PREBLE COUNTY — While teachers and their students are dreaming about their first snow day, the Preble County Engineer’s Office has been preparing to keep area roads and bridges safe.
Long before the weather forecasters issue winter’s first snow alert, Preble County Engineer R. Kyle Cross, P.E., P.S., and his staff have stocked the salt building and completed preventive maintenance on county trucks.
During the fall, engineer office employees spent time examining plows to check for cracks in welds, adjusting salt spreaders and spinners, plus replacing hoses and bearings. Once construction season ended, snow plows were mounted on 15 trucks.
Cross said his office is responsible for 255 miles of county roads, which translates into 510 lane miles to keep clear.
The goal is to keep roads drivable, but not necessarily snow and ice-free. County road crews will work to keep roads passable until a snowstorm ends. Should high winds create sizable snowdrifts, road graders with special “wing” plows and front-end loaders will be used to clear the drifts.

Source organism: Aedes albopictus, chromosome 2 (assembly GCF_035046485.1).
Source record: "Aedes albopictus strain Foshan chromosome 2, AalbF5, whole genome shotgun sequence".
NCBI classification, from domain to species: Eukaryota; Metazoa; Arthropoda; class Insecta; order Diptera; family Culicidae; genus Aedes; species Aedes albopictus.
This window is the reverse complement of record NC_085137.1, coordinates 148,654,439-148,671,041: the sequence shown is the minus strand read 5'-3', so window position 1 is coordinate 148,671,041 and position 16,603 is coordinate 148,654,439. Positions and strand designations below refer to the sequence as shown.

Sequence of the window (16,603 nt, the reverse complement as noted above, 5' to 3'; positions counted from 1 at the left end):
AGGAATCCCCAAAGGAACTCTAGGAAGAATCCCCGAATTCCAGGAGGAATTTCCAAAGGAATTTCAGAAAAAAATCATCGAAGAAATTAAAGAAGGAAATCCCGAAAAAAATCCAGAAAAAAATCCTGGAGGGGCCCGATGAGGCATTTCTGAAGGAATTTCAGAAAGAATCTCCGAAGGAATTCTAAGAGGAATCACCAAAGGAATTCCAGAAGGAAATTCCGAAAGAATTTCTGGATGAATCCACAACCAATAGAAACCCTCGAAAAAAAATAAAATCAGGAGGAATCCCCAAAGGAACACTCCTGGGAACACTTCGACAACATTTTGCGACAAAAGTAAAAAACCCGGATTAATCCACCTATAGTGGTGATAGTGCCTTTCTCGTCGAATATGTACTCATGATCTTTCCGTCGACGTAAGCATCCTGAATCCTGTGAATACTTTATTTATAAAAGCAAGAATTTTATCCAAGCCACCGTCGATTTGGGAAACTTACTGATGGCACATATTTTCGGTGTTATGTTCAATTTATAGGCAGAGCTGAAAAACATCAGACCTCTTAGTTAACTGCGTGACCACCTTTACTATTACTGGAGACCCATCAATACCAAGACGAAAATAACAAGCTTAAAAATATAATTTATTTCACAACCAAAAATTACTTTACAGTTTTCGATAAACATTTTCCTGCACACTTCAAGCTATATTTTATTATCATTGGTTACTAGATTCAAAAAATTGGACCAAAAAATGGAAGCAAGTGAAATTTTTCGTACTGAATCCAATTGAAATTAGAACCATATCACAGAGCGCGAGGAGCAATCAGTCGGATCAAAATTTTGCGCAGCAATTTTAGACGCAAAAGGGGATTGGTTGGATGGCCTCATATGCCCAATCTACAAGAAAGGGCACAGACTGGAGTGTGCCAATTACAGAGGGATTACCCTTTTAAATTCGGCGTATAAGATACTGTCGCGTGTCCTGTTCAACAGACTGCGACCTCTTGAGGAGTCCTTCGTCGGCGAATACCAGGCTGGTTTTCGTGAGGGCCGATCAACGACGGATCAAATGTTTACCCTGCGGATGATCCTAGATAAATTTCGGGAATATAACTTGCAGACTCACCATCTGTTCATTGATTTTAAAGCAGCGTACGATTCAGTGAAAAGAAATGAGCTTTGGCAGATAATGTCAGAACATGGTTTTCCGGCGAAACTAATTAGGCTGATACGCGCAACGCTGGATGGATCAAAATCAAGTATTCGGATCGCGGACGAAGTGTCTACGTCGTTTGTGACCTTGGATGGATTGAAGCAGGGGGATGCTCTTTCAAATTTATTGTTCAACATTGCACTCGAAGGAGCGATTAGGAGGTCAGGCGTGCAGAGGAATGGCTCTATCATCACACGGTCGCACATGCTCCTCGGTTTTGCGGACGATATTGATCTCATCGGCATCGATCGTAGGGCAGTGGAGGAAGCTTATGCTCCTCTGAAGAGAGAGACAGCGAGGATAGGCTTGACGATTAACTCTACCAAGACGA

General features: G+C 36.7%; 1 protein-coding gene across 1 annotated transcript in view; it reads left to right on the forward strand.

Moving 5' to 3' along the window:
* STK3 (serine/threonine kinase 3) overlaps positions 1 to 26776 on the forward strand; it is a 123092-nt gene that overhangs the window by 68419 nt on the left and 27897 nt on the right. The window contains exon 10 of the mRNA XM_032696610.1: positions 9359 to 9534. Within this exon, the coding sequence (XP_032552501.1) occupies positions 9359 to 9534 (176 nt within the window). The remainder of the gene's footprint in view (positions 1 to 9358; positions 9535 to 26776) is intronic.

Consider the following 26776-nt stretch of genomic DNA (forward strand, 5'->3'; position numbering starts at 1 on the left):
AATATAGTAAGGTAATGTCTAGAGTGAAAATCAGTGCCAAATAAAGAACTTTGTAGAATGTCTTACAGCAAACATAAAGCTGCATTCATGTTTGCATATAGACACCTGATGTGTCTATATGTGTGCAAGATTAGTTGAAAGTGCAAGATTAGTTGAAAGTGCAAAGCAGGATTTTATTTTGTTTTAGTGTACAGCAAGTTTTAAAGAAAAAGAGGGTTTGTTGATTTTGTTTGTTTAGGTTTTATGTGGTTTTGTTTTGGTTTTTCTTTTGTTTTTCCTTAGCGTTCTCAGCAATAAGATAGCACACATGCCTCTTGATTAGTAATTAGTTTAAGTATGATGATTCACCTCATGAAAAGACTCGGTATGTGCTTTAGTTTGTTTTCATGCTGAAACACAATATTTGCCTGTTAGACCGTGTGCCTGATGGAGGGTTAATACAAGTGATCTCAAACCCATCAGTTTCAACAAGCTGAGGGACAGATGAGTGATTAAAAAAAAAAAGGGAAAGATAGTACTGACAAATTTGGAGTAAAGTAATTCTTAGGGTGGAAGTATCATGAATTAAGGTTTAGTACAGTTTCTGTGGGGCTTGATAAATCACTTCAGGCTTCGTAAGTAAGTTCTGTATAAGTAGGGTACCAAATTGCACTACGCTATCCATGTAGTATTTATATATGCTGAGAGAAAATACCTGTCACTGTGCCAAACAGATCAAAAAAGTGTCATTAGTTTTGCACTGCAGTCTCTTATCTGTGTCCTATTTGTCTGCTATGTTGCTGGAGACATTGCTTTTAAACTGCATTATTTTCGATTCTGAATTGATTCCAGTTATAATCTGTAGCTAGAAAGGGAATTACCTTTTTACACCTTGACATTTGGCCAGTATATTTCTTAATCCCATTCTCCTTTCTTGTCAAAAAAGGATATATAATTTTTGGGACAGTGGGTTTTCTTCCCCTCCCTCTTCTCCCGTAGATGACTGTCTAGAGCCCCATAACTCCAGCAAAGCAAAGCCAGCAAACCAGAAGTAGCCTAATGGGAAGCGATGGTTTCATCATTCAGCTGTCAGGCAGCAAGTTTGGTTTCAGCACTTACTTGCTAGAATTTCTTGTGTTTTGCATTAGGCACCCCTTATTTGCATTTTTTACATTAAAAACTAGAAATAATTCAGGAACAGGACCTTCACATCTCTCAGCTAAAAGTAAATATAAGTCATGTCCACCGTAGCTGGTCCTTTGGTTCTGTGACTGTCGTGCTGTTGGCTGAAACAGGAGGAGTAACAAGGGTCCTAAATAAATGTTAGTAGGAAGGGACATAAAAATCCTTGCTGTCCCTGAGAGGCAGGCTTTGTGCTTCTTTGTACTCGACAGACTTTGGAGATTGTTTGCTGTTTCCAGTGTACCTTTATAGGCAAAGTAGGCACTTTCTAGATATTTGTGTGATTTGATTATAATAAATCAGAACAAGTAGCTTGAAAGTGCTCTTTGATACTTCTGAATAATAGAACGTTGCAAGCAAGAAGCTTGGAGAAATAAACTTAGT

Cross said to be aware that applying salt to roadways is most effective when the temperatures are near 20 degrees.
“So please slow down as the temperature drops to increase your safety,” Cross said.
Once the temperature drops below 20 degrees, according to Cross, the salt becomes less effective and continues to decline as temperatures fall. A light snow often reduces traffic speeds from 3 percent to 13 percent while heavy snow can reduce speeds from 5 percent to 40 percent.
Inclement weather contributes to an increase in vehicle crashes. According to the Federal Highway Administration, four percent of all vehicle crashes are due to snow and slushy pavement. Icy conditions are responsible for another three percent of crashes.
“Weather-related crashes kill an average of nearly 6,000 people each year on American roads. The Preble County Engineer’s Office is working hard to prevent injuries and death on our county roads,” Cross said.